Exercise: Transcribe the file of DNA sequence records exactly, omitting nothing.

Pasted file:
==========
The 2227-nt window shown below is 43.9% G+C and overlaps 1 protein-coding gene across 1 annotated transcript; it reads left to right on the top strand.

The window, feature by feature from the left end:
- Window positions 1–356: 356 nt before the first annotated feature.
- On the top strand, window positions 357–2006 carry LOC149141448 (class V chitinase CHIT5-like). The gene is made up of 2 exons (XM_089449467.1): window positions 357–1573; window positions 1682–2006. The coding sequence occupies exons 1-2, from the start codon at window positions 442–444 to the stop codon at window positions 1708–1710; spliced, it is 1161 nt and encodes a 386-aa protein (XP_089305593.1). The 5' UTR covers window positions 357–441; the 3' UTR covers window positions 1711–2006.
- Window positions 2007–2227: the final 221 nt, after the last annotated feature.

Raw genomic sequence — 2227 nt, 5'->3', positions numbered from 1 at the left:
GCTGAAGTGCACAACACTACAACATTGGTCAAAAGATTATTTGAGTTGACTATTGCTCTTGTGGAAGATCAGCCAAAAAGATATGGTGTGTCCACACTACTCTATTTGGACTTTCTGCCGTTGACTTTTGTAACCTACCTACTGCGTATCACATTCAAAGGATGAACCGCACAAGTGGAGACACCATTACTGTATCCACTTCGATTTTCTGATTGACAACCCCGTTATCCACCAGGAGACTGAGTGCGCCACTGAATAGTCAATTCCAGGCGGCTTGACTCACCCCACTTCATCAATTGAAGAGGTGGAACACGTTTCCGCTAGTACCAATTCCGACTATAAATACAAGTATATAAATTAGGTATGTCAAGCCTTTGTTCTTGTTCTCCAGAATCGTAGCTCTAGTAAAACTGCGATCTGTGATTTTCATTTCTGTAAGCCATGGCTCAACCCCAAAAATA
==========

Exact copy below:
The 2227-nt window shown below is 43.9% G+C and overlaps 1 protein-coding gene across 1 annotated transcript; it reads left to right on the top strand.

The window, feature by feature from the left end:
- Window positions 1–356: 356 nt before the first annotated feature.
- On the top strand, window positions 357–2006 carry LOC149141448 (class V chitinase CHIT5-like). The gene is made up of 2 exons (XM_089449467.1): window positions 357–1573; window positions 1682–2006. The coding sequence occupies exons 1-2, from the start codon at window positions 442–444 to the stop codon at window positions 1708–1710; spliced, it is 1161 nt and encodes a 386-aa protein (XP_089305593.1). The 5' UTR covers window positions 357–441; the 3' UTR covers window positions 1711–2006.
- Window positions 2007–2227: the final 221 nt, after the last annotated feature.

Raw genomic sequence — 2227 nt, 5'->3', positions numbered from 1 at the left:
GCTGAAGTGCACAACACTACAACATTGGTCAAAAGATTATTTGAGTTGACTATTGCTCTTGTGGAAGATCAGCCAAAAAGATATGGTGTGTCCACACTACTCTATTTGGACTTTCTGCCGTTGACTTTTGTAACCTACCTACTGCGTATCACATTCAAAGGATGAACCGCACAAGTGGAGACACCATTACTGTATCCACTTCGATTTTCTGATTGACAACCCCGTTATCCACCAGGAGACTGAGTGCGCCACTGAATAGTCAATTCCAGGCGGCTTGACTCACCCCACTTCATCAATTGAAGAGGTGGAACACGTTTCCGCTAGTACCAATTCCGACTATAAATACAAGTATATAAATTAGGTATGTCAAGCCTTTGTTCTTGTTCTCCAGAATCGTAGCTCTAGTAAAACTGCGATCTGTGATTTTCATTTCTGTAAGCCATGGCTCAACCCCAAAAATA